Tuesday, March 26, 2002

Birder or Bird Watcher?

When I was developing my interest in birds in the late 1950s and early 1960s, the literature I read suggested to me that I was becoming a bird watcher, a person who engages in the hobby of watching birds. So that's how I came to view myself, as a bird watcher. Then, in the early 1970s, coincident with the founding of the American Birding Association, people who watched birds were suddently being referred to as birders. I was somewhat taken aback by this new terminology. In my mind, I associated the word birder with bird lister, someone who's interest was primarily in compiling lists of the birds he or she had seen in a particular year, State, or country. Well, over the years, I have grown more comfortable with the word birder, and have even come to consider myself one, but I still think that there's much more to birding than simply ticking off species on a checklist. For many years, I labored under the belief that birder was of relatively modern origin; only recently have I discovered that the term has actually been in use much longer than bird watcher (see below).

A. Birder:

According to the Merriam-Webster Online Dictionary (2002), the word birder is a noun dating from the 15th century. They assign it two meanings:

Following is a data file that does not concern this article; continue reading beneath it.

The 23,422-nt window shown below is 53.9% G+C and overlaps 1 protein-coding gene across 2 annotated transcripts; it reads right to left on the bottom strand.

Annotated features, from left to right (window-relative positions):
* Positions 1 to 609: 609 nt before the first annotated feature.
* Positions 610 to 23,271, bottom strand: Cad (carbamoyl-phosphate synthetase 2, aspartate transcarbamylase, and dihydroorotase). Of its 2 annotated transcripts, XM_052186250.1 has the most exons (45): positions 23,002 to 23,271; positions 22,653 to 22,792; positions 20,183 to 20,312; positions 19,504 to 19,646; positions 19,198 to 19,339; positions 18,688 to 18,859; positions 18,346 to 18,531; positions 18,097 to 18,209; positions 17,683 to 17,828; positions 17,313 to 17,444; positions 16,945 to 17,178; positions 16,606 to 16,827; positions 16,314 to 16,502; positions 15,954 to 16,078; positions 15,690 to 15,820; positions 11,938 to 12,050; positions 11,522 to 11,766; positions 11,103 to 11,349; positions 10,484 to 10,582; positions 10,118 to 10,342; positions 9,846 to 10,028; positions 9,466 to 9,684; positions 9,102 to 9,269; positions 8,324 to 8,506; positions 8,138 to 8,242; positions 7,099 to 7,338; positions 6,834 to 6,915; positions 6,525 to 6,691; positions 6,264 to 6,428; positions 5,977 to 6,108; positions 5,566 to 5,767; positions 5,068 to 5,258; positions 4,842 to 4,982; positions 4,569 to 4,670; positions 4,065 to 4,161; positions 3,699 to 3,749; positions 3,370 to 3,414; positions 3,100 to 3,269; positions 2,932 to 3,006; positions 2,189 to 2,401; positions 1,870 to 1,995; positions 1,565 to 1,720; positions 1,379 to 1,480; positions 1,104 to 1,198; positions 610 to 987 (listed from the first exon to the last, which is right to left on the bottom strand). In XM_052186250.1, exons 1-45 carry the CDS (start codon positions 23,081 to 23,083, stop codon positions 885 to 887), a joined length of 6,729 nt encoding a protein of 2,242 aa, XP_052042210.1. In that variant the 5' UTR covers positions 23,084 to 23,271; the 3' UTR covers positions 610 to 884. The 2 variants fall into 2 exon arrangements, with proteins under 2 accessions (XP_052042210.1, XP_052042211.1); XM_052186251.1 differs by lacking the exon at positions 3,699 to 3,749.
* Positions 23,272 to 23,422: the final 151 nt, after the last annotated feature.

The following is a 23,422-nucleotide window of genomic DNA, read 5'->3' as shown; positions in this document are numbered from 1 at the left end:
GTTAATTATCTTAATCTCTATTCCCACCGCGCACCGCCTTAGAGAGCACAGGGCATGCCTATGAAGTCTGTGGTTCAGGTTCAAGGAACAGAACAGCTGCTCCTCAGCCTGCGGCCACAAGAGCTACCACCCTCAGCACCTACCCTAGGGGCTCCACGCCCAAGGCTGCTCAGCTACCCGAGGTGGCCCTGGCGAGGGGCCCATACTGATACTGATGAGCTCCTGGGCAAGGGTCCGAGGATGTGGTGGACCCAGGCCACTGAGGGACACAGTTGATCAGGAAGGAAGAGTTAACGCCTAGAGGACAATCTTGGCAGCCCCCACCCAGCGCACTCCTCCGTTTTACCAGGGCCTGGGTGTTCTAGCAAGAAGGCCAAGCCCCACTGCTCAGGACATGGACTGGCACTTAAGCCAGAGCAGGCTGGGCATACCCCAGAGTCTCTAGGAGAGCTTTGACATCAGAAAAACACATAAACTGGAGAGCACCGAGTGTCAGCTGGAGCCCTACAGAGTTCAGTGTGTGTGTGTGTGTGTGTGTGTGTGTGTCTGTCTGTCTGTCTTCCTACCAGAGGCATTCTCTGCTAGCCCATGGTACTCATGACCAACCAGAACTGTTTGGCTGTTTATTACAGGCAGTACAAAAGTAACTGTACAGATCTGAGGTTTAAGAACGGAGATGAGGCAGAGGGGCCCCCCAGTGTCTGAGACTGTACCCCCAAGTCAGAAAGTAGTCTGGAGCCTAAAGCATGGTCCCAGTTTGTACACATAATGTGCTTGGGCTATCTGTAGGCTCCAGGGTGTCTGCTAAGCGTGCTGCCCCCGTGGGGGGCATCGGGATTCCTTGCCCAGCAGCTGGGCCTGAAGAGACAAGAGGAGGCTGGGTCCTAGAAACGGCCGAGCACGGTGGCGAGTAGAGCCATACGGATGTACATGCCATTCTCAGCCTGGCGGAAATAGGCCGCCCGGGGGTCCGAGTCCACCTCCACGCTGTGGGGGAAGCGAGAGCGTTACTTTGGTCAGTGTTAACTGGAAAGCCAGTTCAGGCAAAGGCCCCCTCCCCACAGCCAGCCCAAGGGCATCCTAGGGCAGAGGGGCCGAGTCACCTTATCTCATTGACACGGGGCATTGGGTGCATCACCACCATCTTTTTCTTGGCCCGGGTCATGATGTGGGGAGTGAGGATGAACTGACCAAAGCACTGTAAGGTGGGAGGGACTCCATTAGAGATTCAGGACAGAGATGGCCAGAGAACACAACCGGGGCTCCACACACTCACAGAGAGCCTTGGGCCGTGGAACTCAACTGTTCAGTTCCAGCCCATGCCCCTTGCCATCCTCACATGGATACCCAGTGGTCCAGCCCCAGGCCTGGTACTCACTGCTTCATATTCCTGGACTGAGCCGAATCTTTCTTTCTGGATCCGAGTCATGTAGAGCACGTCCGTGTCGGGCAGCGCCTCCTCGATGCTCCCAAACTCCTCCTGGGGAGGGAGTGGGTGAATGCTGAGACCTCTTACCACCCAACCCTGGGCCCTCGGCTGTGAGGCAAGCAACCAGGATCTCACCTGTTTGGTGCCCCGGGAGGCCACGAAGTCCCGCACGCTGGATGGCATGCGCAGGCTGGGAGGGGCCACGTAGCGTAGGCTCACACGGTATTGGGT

1. a catcher or hunter of birds, especially for market. 2. a person who birds.

The American Heritage Dictionary of the English Language (4th edition, 2000) assigns the word three meanings:

1. A bird watcher. 2a. A breeder of birds. 2b. A hunter of birds.

The use of bird as an intransitive verb (as in, "John likes to bird") dates from 1918, and means "to observe or identify wild birds in their natural environment" (Merriam-Webster).

B. Bird Watcher:

A person who observes and identifies birds in their natural surroundings (American Heritage).

Merriam-Webster Online (which suggests that bird watcher be hyphenated) dates its origin to 1905 but does not provide a definition, considering it to be synonymous with its second meaning for the word birder (i.e., a person who birds).

So there you have it. It appears to me that birder and bird watcher can be used interchangeably depending on your whims. But be warned, a die-hard birder may take offense at being referred to as bird watcher!

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